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Swedish media targeted in neo-Nazi protest

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Swedish media targeted in neo-Nazi protest
The Party of the Swedes demonstrate on May 1st 2013. Photo: Mikael Fritzon/TT
10:24 CET+01:00
A slew of Swedish newspaper offices were targeted in a coordinated action by neo-Nazis on Monday morning who left a calling card warning of "anti-Swedish propaganda".
When Norra Skåne's deputy managing editor Anders Kauranen arrived at work on Monday morning he found the office cordoned off with the entrance adorned with tape and a sign which read "Stop. This building has been sealed with yellow-blue tape due to the anti-Swedish propaganda which is spread from here".
 
The action was claimed by Svenskarnas parti (The Party of the Swedes), which describes itself as nationalist and was founded in 2008 by members of the National Socialist Front (Nationalsocialistisk front). 
 
"We can confirm that it is members and sympathisers of the party who are behind the action," Stefan Jacobsson, The Party of the Swedes' leader, told The Local on Monday.
 
Anders Kauranen has filed a report with the police.
 
"This is not on and we hope that the police take it seriously," Anders Kauranen told the TT news agency.
 
Several other newspaper offices arrived to find the same greeting on Monday with Östran and Hudiksvallstidning also targeted.
 
"It is not just newspaper offices, we have also targeted municipal buildings... Groups which we consider to support 'anti-Swedishness'," Jacobsson said.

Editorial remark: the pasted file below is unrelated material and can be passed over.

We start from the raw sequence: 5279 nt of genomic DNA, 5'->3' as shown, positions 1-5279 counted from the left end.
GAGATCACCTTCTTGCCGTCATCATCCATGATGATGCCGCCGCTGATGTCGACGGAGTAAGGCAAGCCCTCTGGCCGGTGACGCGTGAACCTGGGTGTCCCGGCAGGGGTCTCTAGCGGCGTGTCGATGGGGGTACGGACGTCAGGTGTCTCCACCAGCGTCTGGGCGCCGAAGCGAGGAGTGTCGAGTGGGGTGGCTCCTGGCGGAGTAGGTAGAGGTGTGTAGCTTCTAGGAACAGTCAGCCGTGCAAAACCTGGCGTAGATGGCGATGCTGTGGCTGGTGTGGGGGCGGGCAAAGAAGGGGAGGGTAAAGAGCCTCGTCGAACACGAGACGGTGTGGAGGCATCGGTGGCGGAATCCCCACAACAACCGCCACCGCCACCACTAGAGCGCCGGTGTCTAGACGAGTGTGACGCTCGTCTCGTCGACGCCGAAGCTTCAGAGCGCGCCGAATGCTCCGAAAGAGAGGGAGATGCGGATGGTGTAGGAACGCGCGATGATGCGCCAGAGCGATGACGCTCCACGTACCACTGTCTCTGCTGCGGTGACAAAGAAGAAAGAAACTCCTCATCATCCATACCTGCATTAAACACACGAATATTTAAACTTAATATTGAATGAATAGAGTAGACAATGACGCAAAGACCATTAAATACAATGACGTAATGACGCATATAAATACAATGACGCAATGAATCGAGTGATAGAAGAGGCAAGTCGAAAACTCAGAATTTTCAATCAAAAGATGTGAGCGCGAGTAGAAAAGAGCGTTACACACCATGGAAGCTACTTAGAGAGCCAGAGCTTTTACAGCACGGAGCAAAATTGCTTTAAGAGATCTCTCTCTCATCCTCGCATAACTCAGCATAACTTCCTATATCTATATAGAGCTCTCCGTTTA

Minnie Karlsson-Berne Falk, publisher of the Norra Skåne daily argued that the action should be taken seriously, arguing that it was an attempt to influence editorial decisions.
 
"We do not yet know who is behind it, but we have filed a police report. Furthermore, I'd like to underline that it is unacceptable to attempt to influence the newspaper and its journalistic mission, or try to prevent people getting in touch with the editor," she said.
 
Jacobsson however denied that the action was an attempt to influence editorial decision.
 
"They have the right to publish whatever they want, this is simply an attempt to stimulate debate," he told The Local.
 
"We are not alone, I understand . It's not the first time we have been subjected to this type of thing and we intend to file a report with the police," said Eric Arenius, news editor for the Östran daily.
 
A few weeks ago 15 town halls and several newsrooms around the country were targeted in a similar exercise. The police decided against proceeding with the case as they deemed the action to be "a symbolic gesture within the bounds of freedom of expression".
 
The phrases "anti-Swedish" or "enemy of Sweden" (svenskfientlig) and its polar opposite "pro-Swedish" or "friend of Sweden" (sverigevän) are common labels used by the Sweden Democrats and the far-right in Sweden to describe critics and supporters. 
 
Jacobsson explained that the phrase refers to the "discrimination of Swedes" citing labour market opportunity and hate speech legislation as examples.
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